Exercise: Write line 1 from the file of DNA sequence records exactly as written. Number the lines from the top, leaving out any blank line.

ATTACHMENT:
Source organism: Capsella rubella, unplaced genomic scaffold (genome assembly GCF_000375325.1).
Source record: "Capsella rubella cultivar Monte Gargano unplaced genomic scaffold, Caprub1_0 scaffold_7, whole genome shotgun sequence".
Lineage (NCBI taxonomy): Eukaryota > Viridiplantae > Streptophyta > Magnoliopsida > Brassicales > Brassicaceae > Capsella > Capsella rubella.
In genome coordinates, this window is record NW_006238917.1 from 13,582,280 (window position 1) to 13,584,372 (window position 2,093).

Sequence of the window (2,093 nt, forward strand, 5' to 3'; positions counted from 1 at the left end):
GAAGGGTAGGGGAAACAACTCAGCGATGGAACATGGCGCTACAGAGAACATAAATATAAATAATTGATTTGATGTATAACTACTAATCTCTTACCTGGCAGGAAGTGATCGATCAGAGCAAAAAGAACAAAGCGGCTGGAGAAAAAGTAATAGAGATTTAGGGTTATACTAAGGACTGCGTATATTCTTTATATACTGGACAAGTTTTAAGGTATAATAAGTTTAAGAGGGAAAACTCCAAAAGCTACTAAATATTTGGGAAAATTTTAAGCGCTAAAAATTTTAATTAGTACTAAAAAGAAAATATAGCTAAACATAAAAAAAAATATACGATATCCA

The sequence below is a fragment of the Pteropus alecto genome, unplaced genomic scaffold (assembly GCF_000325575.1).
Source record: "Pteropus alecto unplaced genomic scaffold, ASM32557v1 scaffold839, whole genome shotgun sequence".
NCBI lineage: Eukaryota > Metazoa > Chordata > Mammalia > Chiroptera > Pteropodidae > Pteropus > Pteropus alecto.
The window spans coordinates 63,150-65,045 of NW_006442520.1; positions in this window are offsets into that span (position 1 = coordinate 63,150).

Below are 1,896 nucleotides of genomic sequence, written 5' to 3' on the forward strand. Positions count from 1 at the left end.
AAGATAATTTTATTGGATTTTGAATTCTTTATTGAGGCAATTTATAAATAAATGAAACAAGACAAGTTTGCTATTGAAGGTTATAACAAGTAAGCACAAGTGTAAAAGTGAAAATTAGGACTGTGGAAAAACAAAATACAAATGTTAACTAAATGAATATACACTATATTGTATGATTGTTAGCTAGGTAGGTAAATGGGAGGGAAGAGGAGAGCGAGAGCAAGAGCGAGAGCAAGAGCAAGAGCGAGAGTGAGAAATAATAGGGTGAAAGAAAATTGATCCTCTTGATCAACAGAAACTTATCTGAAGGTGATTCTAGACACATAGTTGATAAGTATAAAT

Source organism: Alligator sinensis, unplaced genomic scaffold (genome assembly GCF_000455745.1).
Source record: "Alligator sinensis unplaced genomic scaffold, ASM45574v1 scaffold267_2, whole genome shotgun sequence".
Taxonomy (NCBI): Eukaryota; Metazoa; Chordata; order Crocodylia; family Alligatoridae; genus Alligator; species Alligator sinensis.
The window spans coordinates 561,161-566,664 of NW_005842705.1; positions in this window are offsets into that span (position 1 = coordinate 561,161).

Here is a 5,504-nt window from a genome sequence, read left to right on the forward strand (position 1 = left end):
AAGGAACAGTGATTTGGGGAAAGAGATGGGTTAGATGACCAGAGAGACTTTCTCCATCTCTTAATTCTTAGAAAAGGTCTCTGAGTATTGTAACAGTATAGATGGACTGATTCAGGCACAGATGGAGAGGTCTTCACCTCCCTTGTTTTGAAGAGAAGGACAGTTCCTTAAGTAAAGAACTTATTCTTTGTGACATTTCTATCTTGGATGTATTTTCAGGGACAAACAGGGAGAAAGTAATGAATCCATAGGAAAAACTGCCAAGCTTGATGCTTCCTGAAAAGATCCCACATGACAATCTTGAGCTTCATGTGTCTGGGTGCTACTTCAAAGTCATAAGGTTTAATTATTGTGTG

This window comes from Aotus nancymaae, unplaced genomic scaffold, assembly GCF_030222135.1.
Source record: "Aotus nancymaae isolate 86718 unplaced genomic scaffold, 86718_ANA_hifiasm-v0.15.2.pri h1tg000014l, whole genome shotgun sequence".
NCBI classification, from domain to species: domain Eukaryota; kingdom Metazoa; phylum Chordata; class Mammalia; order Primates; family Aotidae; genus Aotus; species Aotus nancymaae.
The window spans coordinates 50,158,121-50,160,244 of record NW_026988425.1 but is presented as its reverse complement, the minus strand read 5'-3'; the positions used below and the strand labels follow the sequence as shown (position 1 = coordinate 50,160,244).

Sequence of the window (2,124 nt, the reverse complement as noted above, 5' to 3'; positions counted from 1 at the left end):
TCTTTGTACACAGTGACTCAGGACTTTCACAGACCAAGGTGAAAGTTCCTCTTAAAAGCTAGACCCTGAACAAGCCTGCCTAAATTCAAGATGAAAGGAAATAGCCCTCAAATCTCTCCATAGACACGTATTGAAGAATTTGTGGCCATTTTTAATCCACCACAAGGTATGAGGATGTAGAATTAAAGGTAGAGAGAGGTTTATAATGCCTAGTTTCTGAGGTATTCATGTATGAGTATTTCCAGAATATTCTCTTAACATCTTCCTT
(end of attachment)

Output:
Source organism: Capsella rubella, unplaced genomic scaffold (genome assembly GCF_000375325.1).